The Mission Minyan is known as a partnership minyan. This means that in order for a minyan to be called, they required 10 men and 10 women to be present – which is cool because that means we actually had a minyan. I was wondering what I would have done if they had no halachic minyan but started doing minyan type of stuff — would the brachos be considered livatalas, or taking Gods name in vein? I also wondered how I felt about shaking women’s hands yasher koach – I try not to shake women’s hands unless I have to, because if I am going to break negiah, I might as well save it for the good stuff.
I declined hagba, so I didn’t have to have any awkward shomer negiah moments. I did get to watch in horror as I realized that I was watching a first time gelilah by a woman who was having a heck of time getting the torah cover on the torah. This did nothing to change my longstanding belief that geililah is one of the most embarrassing shul jobs – but not the worst, the worst is when you get stuck holding the first torah.
When announced on various social networks and my website that I was moving to the Bay Area, the first thing that my friends and dedicated readers told me was to check out the Mission Minyan, because I would like it and get some good fodder.
Their Friday night davening attracts many more people, but I enjoyed the Shabbos morning prayers because I got to see the regulars, those who founded and run the minyan and who make it possible. And it’s really different from anything I had ever seen.
I would even venture to say that the Mission Minyan can be categorized as ‘orthodox egalitarian’. The prayers are all in Hebrew, the service is distinctly orthodox and the people who daven for the amud know their stuff. The singing is great and there is no preaching or kiruv going on. The Mission Minyan founders have built a new Jewish community from the ground up. If you attend without meal plans, someone is sure to invite you over. Guests are pounced upon with a friendliness that should be an example for other shuls. There is no rabbi, but the folks that grease the gears make sure to be as welcoming as possible and that combats what is my main pet peeve with regards to going to new shuls as a guest.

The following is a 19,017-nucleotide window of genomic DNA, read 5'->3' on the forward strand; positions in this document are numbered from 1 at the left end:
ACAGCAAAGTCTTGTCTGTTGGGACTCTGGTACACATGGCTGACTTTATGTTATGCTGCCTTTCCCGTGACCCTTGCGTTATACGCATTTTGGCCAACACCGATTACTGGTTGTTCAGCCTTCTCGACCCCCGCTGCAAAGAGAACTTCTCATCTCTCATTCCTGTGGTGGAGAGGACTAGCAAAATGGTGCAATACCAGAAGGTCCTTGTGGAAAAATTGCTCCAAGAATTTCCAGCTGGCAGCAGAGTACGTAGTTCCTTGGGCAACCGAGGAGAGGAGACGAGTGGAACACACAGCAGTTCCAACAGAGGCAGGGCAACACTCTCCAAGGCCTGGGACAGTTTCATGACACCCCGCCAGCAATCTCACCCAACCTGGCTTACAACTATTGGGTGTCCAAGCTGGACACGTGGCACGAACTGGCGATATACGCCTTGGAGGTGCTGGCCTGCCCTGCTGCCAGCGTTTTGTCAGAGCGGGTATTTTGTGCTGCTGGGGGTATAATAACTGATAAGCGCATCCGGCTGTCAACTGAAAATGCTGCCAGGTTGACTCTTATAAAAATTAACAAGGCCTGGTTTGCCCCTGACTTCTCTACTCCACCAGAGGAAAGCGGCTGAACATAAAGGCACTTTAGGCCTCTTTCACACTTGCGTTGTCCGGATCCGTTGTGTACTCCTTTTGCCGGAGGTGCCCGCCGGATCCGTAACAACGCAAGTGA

While many right wing orthodox folk may scoff at the idea of the Mission Minyan being orthodox, I would challenge them to show me that any of the progressive practices are against halacha, rather than just against the norm. Although I myself can’t relate to women who want a part of rituals they are not commanded to do, I don’t see a problem with it. For the life of me, I can’t figure out why women who don’t keep the rest of the mitzvos seem to want to just do things that the men do – I could understand it if they did all their requirements and then figured out that they want to do extra. Maybe it’s good that women want to do extra, beyond what they are commanded to do – something kinda like a male wearing tzitzis at night.
In my mind, Progressive Orthodoxy or Post Orthodoxy as Gil Student calls it, is changing the image that orthodoxy has for many people. It is opening the hearts of people who would have never stepped foot in an orthodox establishment, so while the Mission Minyan is not orthodox per se, their orthodox style combined with more Egalitarian inclusiveness really brightened up my day, and opened my mind.